At one meal a day add a small portion of vegetables. I like to rotate cherry tomato, red pepper, carrot, cucumber for veggies and kiwi, apple, pear, navel orange, blueberries, melon or whatever fruit is in season. Fruit in very small portions. Just an 1/8th of an apple, pear or orange, a small wedge of melon with most of the pulp removed, etc.
When blueberries aren't too outrageous, I'll throw a small handful in the mix since they're just all-around good.
Follow this and you really won't have to worry about Vit. C.
Also, look into getting a UV lamp. I clamp it to the grid and turn it on in the evenings while they eat.
He now wants me to cut down on the calcium supplementing to three days a week or every other day. If we overload him with calcium it can start taxing his kidneys.
Also, there was absolutely no sign of sludge, stones or anything else in his bladder. Big *whew* on that one.
Laurie, your vet already had contacted my vet. They're going to keep in contact, from what I understand, and my vet said he was going to post on VIN. He also told me he had a pig on gluconate that didn't do well at all.
So, I'm going to reduce the calcium and keep an eye on his weight, which has continued to steadily rise. If he starts dropping again, I'll get another x-ray and see about upping the dose again.
- Get on your bike.
The more and more I look at Frizzle, I think she is a satin teddy rather than just 'teddy'. Her bladder is still sludgey with 4+ calcium carbonate. Subques have helped a lot and I hardly hear her squeal anymore but I'm still torn about supplementing with calcium. Her last xray was about 6 months ago. Her ribs look very aged. She doesn't seem to hurt when picked up and she isn't losing weight.
- I GAVE, dammit!
I have to admit, the stuff doesn't mix well. I stirred furiously and got it into Punkin quick.
For those interested, I can get cheap calcium lactate capsules at the health food store near me. I believe I brought them to Pinta for Shiraz.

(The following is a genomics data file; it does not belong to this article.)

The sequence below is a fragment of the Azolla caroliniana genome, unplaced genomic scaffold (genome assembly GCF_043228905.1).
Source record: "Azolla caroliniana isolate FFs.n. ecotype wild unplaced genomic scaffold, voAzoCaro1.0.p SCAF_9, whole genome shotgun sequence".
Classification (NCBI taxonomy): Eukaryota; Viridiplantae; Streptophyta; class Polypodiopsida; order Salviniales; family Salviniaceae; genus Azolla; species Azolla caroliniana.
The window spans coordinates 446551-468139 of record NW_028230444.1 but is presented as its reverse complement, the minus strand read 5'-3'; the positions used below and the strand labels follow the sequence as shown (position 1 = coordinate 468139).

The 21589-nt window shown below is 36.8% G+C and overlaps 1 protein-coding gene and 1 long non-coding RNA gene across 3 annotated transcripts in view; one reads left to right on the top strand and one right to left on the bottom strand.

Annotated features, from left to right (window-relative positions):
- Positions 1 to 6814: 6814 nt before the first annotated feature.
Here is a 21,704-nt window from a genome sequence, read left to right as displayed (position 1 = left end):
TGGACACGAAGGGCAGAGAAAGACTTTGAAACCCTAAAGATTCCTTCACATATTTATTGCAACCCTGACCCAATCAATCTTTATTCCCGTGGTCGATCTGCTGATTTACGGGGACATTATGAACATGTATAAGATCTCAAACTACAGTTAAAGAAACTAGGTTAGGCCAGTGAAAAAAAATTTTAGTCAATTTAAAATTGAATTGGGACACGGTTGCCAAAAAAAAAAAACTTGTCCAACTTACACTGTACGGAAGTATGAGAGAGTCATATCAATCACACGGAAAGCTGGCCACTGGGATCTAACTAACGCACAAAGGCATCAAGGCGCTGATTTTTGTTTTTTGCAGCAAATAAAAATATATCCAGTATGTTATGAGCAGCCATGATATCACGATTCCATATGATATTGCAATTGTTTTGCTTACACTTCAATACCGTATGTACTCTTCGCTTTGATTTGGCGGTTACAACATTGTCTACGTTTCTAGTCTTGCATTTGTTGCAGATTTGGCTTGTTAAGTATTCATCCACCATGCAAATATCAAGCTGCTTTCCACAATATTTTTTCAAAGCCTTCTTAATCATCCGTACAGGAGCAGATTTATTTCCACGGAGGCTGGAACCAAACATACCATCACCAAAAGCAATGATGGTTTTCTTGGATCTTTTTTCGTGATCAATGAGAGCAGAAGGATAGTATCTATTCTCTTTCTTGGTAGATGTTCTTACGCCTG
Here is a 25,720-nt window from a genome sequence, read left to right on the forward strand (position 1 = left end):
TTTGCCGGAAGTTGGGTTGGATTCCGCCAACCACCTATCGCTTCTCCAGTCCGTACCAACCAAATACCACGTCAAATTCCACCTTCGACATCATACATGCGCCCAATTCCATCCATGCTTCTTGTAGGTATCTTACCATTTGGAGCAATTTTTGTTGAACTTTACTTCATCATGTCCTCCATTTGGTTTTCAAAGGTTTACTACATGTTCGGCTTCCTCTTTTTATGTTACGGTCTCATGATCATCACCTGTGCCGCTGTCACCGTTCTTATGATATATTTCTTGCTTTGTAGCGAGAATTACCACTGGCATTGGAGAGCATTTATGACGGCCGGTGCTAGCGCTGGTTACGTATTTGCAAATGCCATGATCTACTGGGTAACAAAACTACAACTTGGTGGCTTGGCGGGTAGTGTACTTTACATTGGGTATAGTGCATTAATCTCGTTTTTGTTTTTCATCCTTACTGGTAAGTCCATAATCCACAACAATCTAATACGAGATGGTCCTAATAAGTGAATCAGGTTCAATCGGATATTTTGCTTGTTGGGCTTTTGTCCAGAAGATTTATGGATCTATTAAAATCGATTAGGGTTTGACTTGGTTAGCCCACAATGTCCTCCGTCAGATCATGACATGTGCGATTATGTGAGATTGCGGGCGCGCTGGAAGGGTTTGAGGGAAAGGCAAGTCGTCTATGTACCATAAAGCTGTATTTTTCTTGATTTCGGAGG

Lynx and I both did some research into the different forms of calcium, and at the time (years ago) the studies showed that calcium lactate was more easily absorbed than other forms of calcium. I think Pinta was first using calcium citrate.
I'm thrilled to hear of Elvis' improvement! I think it is so great when finally something helps and the pigs get better. There are so many unhappy endings, I so love the happy ones!
I was also one of the people at the beginning that was worried about saying that satins have calcium issues. At the time, I think we had 2 confirmed and 1 more "maybe".
I had two satins here that had absolutely no bone loss, and yes, x-rays were done. Dani had arthritis, but no bone loss (we specifically looked because of Shiraz) and Punkin.
I absolutely agree that calcium deficiency can be a problem with satins. I don't think we have heard of any cases of it in non-satins or in satin carriers.
My concern at the time was in saying "Satins have calcium problems." I still think that is a stretch. I think SOME satins will have calcium problems. It seems that other fancy haired pigs are also having the same type of problems. I also told her if she was right, I'd give her kudos. So kudos, my friend, as usual. Smart ass.
As Pinta has pointed out, until necropsies and aggressive x-rays and baselines are done, we really won't know how widespread the problem is. We do know, however, that there is indeed a problem.
Do we have any firm diagnosis besides "bone loss"? I know Shiraz was ultimately Pagets, but does Elvis have a diagnosis? Osteoporosis, Osteopetrosis, Pagets, etc?
She was an extreme case. Symptoms showed up before she was 18 months old. Other pigs seem to go into senior years before the genetics start to take a toll. And some satins escape completely which is why I keep stressing to get an xray done before assuming calcium depletion.
The good news is there does appear to be a treatment and Shiraz's bones filling in was not an anomaly. Her Paget's Disease turned out to be insurmountable but had she just suffered calcium depletion, with supplements she may well have lived a long life.